Particles––small words that have big grammatical meaning––are one of the challenges to real mastery of Japanese.
The particles “wo” (を) and “ni”（に) generally have fairly defined roles. “wo” is used when something is the direct object of an action (ex: りんごを食べる / eat an apple) whereas “ni” is used for the direction of an action (ex: 友達にあげる / give to a friend) or to specify the location of existence (ex: 僕はここにいる / I am here). There are other nuances and usages but that is a quick summary of some of the major ones.
For Japanese learners, sometimes it can be confusing which of these to use. Let’s take the verb 慣れる (nareru / to get used to). While you might think “wo” is the right particle, it turns out that “ni” is actually the correct pretty much all the time (ex: それになれる / get used to that).
気がつく (ki ga tsuku) is a verb that means something like “to realize”, and 気づく (kizuku) is a slightly different form of basically the same word. This is another case where it seems unclear which of the two particles to use, but I think nearly all Japanese students learn early on that “ni” is the proper particle (ex: それに気づく / realize that).
However, the other day I was reading the children’s book もぐらバス (Mole Bus) and came across the passage: (I’ve preserved the spaces in the original text)
じつは、この まちの じめんの したに
This paragraph is a bit tricky to parse (at least for beginning Japanese students) because the last line looks like a fragment. To make it easier to understand, I’ll write out the whole sentence by connecting the fragment (and use kanji too):
If you ignore the 犬は part for a moment, you’ll see the を particle is being used with a form of the verb 気づく. What gives?
I considered writing the publisher to ask whether this was an error, but then decided to put a post on Oshiete Goo to get more data first.
I was fortunate to get a large number of responses (11!), with all types: short and useful, long and cryptic, a little off topic, etc…
If you have the time I would recommending trying to go through all of these, but in this post I want to quote and (roughly) translate what I felt was the best explanation (answer #3 by ‘daaa-‘):
The word “kizuku”, unlike verbs like “understand” or “know”, has a stronger meaning of something naturally occurring as opposed to actively being done. The particle “wo” represents an object, and the particle “ni” the completion point of an action. When you want to emphasize something happened as a result of some sequence of events, “ni” is the more appropriate particle. The word “kizuku” applies to that case, hence the particle “ni” has been traditionally used.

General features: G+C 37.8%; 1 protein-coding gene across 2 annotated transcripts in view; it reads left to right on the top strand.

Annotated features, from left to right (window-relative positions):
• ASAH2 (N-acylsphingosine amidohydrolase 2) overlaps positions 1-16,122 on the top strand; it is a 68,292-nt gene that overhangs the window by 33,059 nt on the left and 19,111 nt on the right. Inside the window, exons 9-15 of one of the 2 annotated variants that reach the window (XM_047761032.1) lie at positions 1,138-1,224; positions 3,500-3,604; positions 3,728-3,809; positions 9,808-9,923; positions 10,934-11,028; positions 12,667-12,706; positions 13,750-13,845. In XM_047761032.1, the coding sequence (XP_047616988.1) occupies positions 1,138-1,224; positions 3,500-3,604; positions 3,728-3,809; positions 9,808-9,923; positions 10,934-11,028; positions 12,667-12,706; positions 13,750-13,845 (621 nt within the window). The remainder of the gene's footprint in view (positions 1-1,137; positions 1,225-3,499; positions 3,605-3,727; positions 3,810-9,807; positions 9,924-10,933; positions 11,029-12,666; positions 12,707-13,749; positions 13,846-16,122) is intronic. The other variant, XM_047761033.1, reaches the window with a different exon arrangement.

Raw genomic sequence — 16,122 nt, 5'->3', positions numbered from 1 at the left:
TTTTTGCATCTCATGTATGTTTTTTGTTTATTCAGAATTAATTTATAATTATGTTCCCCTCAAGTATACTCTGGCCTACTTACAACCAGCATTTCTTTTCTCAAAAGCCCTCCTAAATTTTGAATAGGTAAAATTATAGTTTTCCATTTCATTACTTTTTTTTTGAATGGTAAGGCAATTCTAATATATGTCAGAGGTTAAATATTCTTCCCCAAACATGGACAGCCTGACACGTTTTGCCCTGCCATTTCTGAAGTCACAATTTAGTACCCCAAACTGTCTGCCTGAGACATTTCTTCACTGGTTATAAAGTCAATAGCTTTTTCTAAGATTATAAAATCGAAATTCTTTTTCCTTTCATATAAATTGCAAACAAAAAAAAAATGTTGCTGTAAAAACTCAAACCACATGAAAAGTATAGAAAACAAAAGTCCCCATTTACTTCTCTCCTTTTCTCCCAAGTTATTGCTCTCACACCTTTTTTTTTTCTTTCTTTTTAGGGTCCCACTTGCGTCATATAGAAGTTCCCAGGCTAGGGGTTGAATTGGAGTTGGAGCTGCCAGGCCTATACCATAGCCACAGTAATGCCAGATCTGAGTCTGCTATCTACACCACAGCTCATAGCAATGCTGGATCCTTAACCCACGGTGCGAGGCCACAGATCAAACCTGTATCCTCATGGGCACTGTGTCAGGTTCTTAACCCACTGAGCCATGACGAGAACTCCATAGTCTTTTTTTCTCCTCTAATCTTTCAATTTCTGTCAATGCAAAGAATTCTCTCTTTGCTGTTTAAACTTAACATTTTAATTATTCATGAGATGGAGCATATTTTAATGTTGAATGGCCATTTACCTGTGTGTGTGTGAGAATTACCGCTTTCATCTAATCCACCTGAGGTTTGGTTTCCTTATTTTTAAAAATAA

In the murky dark cave of lengthy and cryptic explanations (some that conflicted with one another), I found this paragraph as a ray of light to help me understand the key difference here.
Another way to look at this is the verb 気がつく (very roughly) means something like “(my) energy sticks”. It is not the subject who is transitively ‘sticking’ (つける) their energy, but the energy is intransitively ‘sticking’ itself (つく). Or, it may be easier to just think that the “つく” part of both 気がつく and 気づく is a intransitive verb that generally doesn’t take an object (except for cases like 嘘をつく, which I consider a completely different verb).
Now, how about a verb like 気づかせる, which means “to make (someone) realize something”? Since that is a conscious, transitive action, “wo” (ex: 彼にそれを気づかせる) is the correct particle.
Going back to the original passage from the もぐらバス book, why might they have used を there? It might have been a minor foresight since the sentence was broken up like that, or might have been added to give a “literature” feel. However my best guess is it was done to give a feeling the dog was smart enough to figure out the “secret city” existed on his own (it’s a fun kids book, by the way). This is consistent with the use of the “no” (の) particle that asserts the dog’s realization as a fact (in the phrase きづいているのです).
In closing, I want to emphasize that 99% of the time you will want to use に with 気づく or 気がつく in modern Japanese, so just use に consistently and you’ll be fine.